What do you get if you take a splash of personal liability for directors under the model workplace health and safety laws (the catch cry of workplace lawyers Australia-wide in 2012) and mix it with a sprinkle of another favourite legal slogan, “beware of liability under trade practices law for misleading and deceptive representations in employment”?
Section 345 of the Fair Work Act 2009 (FW Act), the poorer and less publicised cousin of these two much-talked-of perils for employers.
Section 345 prohibits a person (such as an individual employee, HR manager, payroll officer, CEO, director or the employing entity itself) “knowingly or recklessly” making a “false or misleading representation” about a person’s “workplace rights” or exercise of those rights. Section 345 is a civil penalty provision with penalties of up to $6600 for individuals and $33,000 for companies per breach.
Employees often place significant reliance on employers for information about their workplace rights and employers make representations about those rights on a daily basis, such as in the terms and conditions of employment or payroll systems. Consequently, the potential for prosecution for reckless misstatement under this section is broad.
Section 345 is much wider and a party does not have to prove loss to establish a contravention based upon the false or reckless misrepresentation. The focus of the section is whether knowing or reckless indifference to the truth of the statement can be made out, by examining the state of mind of the person or entity making the representations.
The FWO commenced an action in the Federal Magistrate’s Court against the Australian and New Zealand arms of Jetstar alleging that when it engaged trainee pilots to perform roles based in Australia, the Jetstar entities erroneously and recklessly told the employees their employment was governed by New Zealand law. According to the FWO’s media statement the employees were engaged under individual New Zealand-based contracts that allowed the company to require trainees to repay training fees, when that would not have been permitted under the local Australian Air Pilots Award, which the FWO contends applied to the trainee pilots.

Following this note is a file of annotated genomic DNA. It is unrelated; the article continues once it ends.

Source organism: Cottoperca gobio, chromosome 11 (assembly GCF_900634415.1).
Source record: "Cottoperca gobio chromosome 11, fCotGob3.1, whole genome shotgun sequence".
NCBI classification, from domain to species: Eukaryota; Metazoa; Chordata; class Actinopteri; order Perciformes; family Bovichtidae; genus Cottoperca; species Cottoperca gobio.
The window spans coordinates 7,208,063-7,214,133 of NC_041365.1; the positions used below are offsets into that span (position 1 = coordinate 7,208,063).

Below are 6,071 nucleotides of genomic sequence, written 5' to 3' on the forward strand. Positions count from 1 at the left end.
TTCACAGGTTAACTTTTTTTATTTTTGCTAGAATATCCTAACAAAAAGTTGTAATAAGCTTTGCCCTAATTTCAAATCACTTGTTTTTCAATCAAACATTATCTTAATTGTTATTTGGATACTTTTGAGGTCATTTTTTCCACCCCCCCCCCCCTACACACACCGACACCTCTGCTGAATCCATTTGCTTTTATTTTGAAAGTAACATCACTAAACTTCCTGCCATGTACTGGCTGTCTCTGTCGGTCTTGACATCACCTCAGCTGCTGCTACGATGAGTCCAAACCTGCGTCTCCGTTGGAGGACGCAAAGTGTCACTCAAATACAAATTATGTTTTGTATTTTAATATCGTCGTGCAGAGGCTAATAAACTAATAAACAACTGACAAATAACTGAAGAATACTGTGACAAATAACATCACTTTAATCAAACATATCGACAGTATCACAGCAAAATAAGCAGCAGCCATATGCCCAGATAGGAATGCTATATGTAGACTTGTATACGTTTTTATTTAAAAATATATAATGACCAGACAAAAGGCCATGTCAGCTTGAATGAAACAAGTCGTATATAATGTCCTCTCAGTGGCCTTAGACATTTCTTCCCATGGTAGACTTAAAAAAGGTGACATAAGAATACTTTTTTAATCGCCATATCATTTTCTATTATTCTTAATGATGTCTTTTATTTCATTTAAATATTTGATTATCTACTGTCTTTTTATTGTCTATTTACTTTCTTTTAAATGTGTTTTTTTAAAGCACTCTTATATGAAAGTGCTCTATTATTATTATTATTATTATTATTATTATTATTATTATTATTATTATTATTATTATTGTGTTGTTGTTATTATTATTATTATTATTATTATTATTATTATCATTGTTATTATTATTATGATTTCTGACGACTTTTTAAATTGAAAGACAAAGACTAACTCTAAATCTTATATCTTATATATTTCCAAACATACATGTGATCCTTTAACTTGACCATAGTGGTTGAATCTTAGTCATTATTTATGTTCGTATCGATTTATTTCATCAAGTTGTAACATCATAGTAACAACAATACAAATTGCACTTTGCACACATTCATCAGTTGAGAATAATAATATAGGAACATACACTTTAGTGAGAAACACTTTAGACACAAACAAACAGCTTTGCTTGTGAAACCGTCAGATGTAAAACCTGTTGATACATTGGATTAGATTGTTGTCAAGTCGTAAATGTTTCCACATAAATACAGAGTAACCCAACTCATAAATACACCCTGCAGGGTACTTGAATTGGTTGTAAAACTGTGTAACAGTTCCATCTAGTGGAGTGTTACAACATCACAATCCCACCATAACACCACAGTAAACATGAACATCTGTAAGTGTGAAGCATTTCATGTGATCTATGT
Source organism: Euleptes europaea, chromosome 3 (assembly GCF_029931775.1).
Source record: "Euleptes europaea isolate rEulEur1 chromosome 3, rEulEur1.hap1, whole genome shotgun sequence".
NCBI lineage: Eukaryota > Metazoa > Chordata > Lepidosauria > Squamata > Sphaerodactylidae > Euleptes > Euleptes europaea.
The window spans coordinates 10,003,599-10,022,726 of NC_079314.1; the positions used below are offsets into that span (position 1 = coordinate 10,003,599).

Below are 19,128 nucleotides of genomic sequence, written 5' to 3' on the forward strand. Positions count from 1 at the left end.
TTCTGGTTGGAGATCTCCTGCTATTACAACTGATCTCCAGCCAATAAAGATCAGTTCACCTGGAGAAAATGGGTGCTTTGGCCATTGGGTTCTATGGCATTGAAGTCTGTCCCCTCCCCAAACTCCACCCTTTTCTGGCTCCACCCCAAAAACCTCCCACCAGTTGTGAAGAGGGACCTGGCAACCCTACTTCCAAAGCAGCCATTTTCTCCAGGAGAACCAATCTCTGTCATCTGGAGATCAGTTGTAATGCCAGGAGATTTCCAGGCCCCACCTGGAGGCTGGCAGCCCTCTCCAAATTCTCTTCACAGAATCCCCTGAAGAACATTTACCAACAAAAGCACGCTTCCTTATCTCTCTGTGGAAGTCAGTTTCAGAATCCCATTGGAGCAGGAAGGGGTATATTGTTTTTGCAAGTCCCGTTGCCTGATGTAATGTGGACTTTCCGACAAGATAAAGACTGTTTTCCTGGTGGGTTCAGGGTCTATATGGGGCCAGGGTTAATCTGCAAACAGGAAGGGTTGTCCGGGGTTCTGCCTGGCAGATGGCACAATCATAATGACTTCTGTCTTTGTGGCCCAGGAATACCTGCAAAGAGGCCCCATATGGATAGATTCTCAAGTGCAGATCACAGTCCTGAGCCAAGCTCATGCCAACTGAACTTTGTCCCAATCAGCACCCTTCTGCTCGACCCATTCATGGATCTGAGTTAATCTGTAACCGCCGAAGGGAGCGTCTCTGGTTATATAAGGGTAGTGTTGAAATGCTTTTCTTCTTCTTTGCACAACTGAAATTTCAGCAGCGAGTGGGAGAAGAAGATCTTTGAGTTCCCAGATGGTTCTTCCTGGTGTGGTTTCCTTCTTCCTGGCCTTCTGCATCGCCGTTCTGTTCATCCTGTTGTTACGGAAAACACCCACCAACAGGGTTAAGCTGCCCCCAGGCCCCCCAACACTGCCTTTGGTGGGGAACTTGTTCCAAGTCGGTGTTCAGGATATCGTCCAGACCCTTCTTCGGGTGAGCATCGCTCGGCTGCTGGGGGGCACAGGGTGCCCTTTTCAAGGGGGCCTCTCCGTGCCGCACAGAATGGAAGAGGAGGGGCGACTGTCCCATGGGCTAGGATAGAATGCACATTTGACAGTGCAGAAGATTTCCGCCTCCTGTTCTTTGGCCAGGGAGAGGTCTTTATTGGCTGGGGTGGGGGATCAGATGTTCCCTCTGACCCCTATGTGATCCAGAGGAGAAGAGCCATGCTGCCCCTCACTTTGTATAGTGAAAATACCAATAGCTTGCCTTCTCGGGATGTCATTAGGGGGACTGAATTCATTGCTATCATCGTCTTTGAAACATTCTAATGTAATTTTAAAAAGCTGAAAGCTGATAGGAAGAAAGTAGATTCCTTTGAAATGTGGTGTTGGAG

If the court finds that the Australian Award would have applied (and therefore they were false representations about trainees’ rights and obligations under employment), media reports state the Ombudsman will allege that Jetstar, and the HR manager, ought to have known, or failed to inform themselves about whether the cadet pilots were covered by Australian laws.
The question of whether a person has taken steps to inform themselves, demonstrating they are not indifferent to whether the statement is true or false, will be highly relevant in most cases brought under this section.
In a case under the former WR Act, Fleming v Restaurant Services Group & Ors  FMCA 45, the manager of a chain restaurant relied on information he had received from the controlling entity, which had prepared the agreements for use in restaurants, about the content of the AWA.
He then asked for that summary to be confirmed in writing and passed this information on to employees. Even though the manager did not look at the AWA himself to compare the information he had received with the written terms and conditions, the Federal Magistrate determined the manager’s conduct in requesting information and relying on it was not the conduct of someone who was reckless as to the truth of his statements.
And did we mention section 362 of the FW Act — which provides that a person who advises, encourages or incites a second person to take action that if taken would be a contravention of the FW Act, is also taken to have breached the act?
What is the moral of the story? Exercise care in the provision of workplace information and move swiftly to correct errors.